Re: how 1990s It wasn't to save a buck or two. It's because the incumbents were the only one who could offer broadband. Here local ISP's tried and were blocked. SBC (now at&t) was VERY aggressive in blocking CLEC ISP's. They died because of broadband, not because of price competition. You had a choice of DSL from at&t or dial-up. Later Cox began offering High Speed Internet. So you had 3 choices.... at&t DSL, Cox, or dial-up. The locals, stuck in dial-up, died out in just a few years. In effect the battle was lost when TA1996 was gutted. Now, years later we are reaping the natural end result of prevention of competition and monopolization (or oligopolization).
It really comes down to regulatory capture and money in politics, like the root of most evils in the USA economy. It doesn't help that people continue to deny this is a problem and insist everything is fine and competition is robust.
I'd say the solution would be in aggressive Government regulation once again fostering start-up providers, but alas the realization that cronyism and the influence of money in politics now makes that also doomed to fail. Giving Government more power over telecommunications in this environment just means giving more power to the current incumbents to entrench positions and toll-gate the internet.
The entire system needs to be smashed. The idea of "free market capitalism is alive and well" needs to be dismissed for what it is: A Myth. Propaganda to protect the status quo. If we don't stop them they will take over the entire internet (at least in the US) in the same manner. A few large Corporations to rule us all (With the full power and authority of the US Government as their lapdog.)
Local Government, and most especially Muni-Fiber broadband may be the very, very last chance any of us all have.... and that's looking mighty slim.
"Fascism should more properly be called corporatism because it is the merger of state and corporate power." -- Benito Mussolini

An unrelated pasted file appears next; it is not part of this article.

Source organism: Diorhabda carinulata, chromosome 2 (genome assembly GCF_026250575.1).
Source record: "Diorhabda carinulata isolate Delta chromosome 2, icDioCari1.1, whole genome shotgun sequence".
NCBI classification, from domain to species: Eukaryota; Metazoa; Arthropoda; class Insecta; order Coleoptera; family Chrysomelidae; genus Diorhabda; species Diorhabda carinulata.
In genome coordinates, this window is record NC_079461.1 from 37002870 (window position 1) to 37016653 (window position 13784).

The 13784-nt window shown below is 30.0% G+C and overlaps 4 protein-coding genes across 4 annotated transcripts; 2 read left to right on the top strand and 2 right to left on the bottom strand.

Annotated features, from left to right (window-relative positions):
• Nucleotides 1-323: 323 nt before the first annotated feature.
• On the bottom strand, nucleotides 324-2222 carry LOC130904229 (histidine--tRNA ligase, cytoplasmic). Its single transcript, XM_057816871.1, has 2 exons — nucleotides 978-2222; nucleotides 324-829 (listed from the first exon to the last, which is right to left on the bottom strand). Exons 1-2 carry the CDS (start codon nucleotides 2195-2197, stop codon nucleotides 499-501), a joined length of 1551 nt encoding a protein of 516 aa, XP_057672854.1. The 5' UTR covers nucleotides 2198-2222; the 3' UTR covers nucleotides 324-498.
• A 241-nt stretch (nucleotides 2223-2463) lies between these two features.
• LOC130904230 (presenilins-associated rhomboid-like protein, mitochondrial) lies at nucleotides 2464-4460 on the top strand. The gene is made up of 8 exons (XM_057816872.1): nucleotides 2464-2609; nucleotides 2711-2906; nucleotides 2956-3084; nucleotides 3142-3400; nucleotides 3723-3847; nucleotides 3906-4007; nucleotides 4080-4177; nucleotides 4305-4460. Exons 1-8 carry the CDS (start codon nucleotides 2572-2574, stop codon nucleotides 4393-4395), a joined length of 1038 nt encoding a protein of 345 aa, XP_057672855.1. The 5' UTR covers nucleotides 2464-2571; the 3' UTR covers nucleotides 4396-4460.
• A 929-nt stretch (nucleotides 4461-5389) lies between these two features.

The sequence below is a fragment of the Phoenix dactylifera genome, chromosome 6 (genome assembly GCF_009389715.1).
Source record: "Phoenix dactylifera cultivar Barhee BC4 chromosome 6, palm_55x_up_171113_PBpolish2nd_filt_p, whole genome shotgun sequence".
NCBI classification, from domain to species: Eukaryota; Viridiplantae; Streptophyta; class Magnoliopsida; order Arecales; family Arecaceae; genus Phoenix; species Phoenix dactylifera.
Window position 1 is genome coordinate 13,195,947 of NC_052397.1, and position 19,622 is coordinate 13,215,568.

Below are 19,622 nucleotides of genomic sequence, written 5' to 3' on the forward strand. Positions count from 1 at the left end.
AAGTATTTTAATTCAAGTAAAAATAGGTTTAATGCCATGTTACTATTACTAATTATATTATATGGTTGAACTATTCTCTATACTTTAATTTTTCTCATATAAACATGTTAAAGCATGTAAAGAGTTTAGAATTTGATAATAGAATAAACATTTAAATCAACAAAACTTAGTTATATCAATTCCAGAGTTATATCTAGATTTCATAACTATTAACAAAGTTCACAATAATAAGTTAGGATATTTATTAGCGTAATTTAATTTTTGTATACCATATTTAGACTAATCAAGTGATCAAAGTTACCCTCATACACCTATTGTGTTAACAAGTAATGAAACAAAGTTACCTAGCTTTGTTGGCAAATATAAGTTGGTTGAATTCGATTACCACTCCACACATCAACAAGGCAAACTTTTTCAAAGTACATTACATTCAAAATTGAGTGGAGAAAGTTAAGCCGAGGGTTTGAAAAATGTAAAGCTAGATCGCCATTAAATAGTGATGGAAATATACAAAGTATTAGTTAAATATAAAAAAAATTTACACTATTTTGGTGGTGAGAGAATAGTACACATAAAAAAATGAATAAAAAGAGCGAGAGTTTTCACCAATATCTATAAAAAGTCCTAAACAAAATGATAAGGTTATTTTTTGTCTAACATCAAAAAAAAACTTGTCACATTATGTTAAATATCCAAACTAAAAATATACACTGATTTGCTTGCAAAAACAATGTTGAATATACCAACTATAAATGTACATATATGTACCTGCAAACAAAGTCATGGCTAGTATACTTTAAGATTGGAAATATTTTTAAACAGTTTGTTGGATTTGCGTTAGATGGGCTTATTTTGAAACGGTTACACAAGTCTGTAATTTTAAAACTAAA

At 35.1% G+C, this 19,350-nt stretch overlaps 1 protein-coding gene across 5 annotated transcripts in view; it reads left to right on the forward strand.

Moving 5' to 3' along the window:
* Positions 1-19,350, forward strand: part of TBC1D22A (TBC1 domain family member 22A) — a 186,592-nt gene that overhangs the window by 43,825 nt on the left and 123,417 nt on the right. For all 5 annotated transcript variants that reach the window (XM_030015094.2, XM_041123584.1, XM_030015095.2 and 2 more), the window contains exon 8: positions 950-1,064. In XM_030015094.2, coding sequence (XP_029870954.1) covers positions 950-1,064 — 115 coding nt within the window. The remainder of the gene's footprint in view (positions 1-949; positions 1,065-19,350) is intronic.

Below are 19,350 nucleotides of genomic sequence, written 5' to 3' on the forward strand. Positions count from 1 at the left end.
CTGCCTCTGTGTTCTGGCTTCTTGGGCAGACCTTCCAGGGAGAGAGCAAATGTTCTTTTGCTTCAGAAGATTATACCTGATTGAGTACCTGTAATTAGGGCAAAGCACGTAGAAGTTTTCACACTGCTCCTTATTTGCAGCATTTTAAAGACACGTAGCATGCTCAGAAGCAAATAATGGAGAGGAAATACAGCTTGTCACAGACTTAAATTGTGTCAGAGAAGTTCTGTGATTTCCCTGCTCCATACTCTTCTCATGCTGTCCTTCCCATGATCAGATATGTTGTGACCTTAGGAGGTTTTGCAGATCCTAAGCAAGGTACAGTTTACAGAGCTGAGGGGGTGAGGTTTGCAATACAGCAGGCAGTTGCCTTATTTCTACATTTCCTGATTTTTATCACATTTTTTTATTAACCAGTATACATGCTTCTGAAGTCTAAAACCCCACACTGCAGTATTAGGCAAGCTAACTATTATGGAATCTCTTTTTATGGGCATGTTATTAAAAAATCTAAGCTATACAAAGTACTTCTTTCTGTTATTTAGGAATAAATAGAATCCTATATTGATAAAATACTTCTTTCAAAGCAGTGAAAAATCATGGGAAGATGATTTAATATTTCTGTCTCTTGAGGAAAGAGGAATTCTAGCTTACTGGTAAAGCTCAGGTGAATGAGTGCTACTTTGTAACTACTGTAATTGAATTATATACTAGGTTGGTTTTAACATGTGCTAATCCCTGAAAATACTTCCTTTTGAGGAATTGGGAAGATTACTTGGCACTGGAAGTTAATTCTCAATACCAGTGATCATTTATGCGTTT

·Time Warner Cable
Walk ISPs will respond to only two things: Shrinking demand and regulation.
What people pay for smart phones and their associated data plans leaves little hope for a shrinking demand even as fee lane caps grow ever smaller and more expensive. FCC corruption leaves little hope for regulation that will prevent ISPs from breaking neutrality.
I'd say be prepared, it's coming. Anyone with any concern for what is to come has little option but do their best to limit, even eliminate, their need for internet.
This is a hard problem Without the government layering the industry, this will be hard to do. I think one of the big stumbling blocks is lack of access to live sports. There are a number of entertainment options opening up on the web - e.g., Amazon. But without sports access, consumers will not be able to make a choice that fosters completion. This is certainly not true for all consumers but live sports is a big driver.
My take is that we need to do everything we can to make AT&T, Comcast, Verizon and such into dumb pipes. If we can do this by getting all of our entertainment from sources other than them, we will succeed. But, we are far from that.
So, I guess I am advocating that we all cut the cord for everything but IP services and then buy the other services on top of the IP service as best we can. The incumbents will resist.
As I said, this is a hard problem.